Expertise In Diamonds Is Flawless!
The 4 c's Of Diamond Quality
#1 Cut of the Diamond
Diamonds are renowned for their ability to transmit light and sparkle so intensely. We often think of a diamond's cut as shape (round, emerald, pear), but a diamond's cut grade is really about how well a diamond's facets interact with light.
Precise artistry and workmanship are required to fashion a stone so its proportions, symmetry, and polish deliver the magnificent return of light only possible in a diamond.
The quality of cut is crucial to the diamond's final beauty and value. And of all the 4Cs, it is the most complex and technically difficult to analyze.
The GIA Cut Grading System for the standard round brilliant diamond evaluates seven components. The first three, brightness, fire, and scintillation, consider the diamond's overall face-up appearance. The remaining four, weight ratio, durability, polish, and symmetry, assess a diamond's design and craftsmanship.
Brightness-Internal and external white light reflected from a diamond.
Fire-The scattering of white light into all the colors of the rainbow.
Scintillation-The sparkle a diamond produces, and the pattern of light and dark areas caused by reflections within the diamond.
#2 Color Of The Diamond
The color evaluation of most gem-quality diamonds is based on the absence of color. A chemically pure and structurally perfect diamond has no hue, like a drop of pure water, and consequently, a higher value. GIA's D-to-Z color-grading system measures the degree of colorlessness by comparing a stone under controlled lighting and precise viewing conditions to masterstones of established color value.
GIA's D-to-Z color-grading scale is the industry's most widely accepted grading system. The scale begins with the letter D, representing colorless, and continues, with increasing presence of color, to the letter Z.
Many of these color distinctions are so subtle that they are invisible to the untrained eye; however, these distinctions make a very big difference in diamond quality and price.
#3 Diamond Clarity
Natural diamonds are the result of carbon exposed to tremendous heat and pressure deep in the earth. This process can result in a variety of internal characteristics called 'inclusions' and external characteristics called 'blemishes.'
Evaluating diamond clarity involves determining the number, size, relief, nature, and position of these characteristics, as well as how these affect the overall appearance of the stone. While no diamond is perfectly pure, the closer it comes, the higher its value.
The GIA Clarity Scale has 6 categories, some of which are divided for a total of 11 specific grades.
Many inclusions and blemishes are too tiny to be seen by anyone other than a trained diamond grader. To the naked eye, a VS1 and an SI2 diamond may look exactly the same, but these diamonds are quite different in terms of overall quality. This is why expert and accurate assessment of clarity is extremely important.
#4 Carat Weight
Diamond carat weight is the measurement of how much a diamond weighs. A metric "carat" is defined as 200 milligrams.
Each carat can be subdivided into 100 'points.' This allows very precise measurements to the hundredth decimal place. A jeweler may describe the weight of a diamond below one carat by its 'points' alone. For instance, the jeweler may refer to a diamond that weighs 0.25 carats as a 'twenty-five pointer.' Diamond weights greater than one carat are expressed in carats and decimals. A 1.08 carat stone would be described as 'one point oh eight carats.'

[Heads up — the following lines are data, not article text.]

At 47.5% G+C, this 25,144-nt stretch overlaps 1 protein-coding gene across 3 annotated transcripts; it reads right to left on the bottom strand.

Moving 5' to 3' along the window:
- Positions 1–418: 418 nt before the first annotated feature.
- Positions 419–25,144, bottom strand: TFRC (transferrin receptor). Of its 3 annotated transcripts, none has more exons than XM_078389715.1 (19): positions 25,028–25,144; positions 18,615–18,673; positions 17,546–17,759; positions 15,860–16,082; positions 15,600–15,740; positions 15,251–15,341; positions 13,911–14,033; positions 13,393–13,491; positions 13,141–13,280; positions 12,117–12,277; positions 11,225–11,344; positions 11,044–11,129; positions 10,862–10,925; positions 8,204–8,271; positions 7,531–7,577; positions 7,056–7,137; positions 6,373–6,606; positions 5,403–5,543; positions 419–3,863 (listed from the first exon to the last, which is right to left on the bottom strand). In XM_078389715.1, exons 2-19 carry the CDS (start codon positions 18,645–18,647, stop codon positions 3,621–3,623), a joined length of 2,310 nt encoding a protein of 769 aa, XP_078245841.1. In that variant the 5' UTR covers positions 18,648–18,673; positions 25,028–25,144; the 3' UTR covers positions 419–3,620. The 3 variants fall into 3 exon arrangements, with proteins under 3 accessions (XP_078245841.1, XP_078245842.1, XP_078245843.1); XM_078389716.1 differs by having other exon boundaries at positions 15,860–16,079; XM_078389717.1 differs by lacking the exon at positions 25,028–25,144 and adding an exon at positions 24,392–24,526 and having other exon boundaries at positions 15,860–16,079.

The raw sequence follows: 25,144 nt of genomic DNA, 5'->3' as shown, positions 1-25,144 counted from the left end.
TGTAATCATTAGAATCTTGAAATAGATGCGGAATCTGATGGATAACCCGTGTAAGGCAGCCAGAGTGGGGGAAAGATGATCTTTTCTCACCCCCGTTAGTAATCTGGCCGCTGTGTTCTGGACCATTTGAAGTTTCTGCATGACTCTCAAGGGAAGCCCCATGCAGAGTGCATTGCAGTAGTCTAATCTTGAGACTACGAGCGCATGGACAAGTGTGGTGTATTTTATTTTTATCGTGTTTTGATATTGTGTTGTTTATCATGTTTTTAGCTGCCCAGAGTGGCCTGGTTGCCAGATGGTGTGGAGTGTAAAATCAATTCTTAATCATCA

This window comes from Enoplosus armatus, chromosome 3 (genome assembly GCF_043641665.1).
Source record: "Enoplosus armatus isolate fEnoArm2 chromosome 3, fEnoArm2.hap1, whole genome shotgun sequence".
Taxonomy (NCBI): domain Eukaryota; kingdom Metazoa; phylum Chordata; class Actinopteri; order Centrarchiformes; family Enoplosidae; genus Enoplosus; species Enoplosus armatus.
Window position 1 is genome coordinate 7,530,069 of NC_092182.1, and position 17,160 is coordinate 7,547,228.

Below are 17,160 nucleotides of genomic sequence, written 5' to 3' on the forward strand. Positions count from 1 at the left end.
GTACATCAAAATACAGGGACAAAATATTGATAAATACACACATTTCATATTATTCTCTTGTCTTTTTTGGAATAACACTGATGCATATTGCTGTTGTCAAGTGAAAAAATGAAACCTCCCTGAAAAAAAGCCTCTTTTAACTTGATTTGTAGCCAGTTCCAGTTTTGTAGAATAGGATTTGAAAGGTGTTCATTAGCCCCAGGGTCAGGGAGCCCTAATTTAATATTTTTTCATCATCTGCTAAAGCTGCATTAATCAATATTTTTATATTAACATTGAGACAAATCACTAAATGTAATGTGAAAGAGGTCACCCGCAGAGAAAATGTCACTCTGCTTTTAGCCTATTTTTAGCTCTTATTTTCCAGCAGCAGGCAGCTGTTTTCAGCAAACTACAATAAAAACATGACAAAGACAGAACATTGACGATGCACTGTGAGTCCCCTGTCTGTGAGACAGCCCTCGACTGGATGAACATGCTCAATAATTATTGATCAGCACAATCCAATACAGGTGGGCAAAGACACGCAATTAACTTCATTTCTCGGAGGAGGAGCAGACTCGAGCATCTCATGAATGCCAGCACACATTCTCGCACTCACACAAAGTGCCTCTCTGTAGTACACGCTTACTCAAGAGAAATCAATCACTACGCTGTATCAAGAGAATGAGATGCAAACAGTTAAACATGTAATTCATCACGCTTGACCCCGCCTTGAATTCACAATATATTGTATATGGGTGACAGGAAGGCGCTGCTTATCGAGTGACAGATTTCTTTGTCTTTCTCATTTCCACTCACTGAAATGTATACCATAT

All else being equal, diamond price increases with carat weight, because larger diamonds are more rare and more desirable. But two diamonds of equal carat weight can have very different values (and prices) depending on three other factors within the 4Cs: Clarity, Color, and Cut. It's important to remember that a diamond's value is determined using all of the 4Cs, not just carat weight.
Synthetic diamonds (also referred to as man-made, laboratory-grown or lab-grown diamonds) entered the gem and jewelry market in commercial quantities over a decade ago.
Natural diamonds formed deep in the earth under extreme pressure and high temperature as long as three billion years ago. Volcanic activity brought them to the surface where they lay in a type of volcanic rock formation known as kimberlite pipes. Some diamonds have been found on the ocean floor, carried from their host rock after thousands of years of rains and flowing rivers where they are discovered by professional diamond divers.
Although identical in appearance to natural diamonds, they have differences that can be detected by trained gemologists and equipment designed for that purpose.
Think about it
-Created over millions of years deep within the earth.
-Rare-Of 6400 kimberlite pipes that have been found in the world,900 are classified as diamondiferous, and of those only about 30 have been economic enough to mine.
-Have gained in value through the years.
-Limited supply- become rarer as deposits are exhausted
Synthetic Manufactured Diamonds:
-Manufactured in a few days to weeks in a factory
-Common- by 2030, forecaster have predicted manufacturing to reach over 19 million carats.
-Have depreciated in value
We hand-select all our loose diamonds in person. Our focus is on beauty and value. We choose the most dazzling diamonds in each shape and size to assure you receive the most beautiful diamond for the price.
We would never choose a diamond sight-unseen, and neither should you. Why? Because our many years of experience has shown that not all diamonds are created equal, even when they have seemingly matching grading reports.
Grading reports, those from GIA are based on precise measurements and will never be able to convey what the diamond looks like in person. GIA can only show the science of a diamond, not its sparkle, fire and brilliance.
Striving for excellence in cut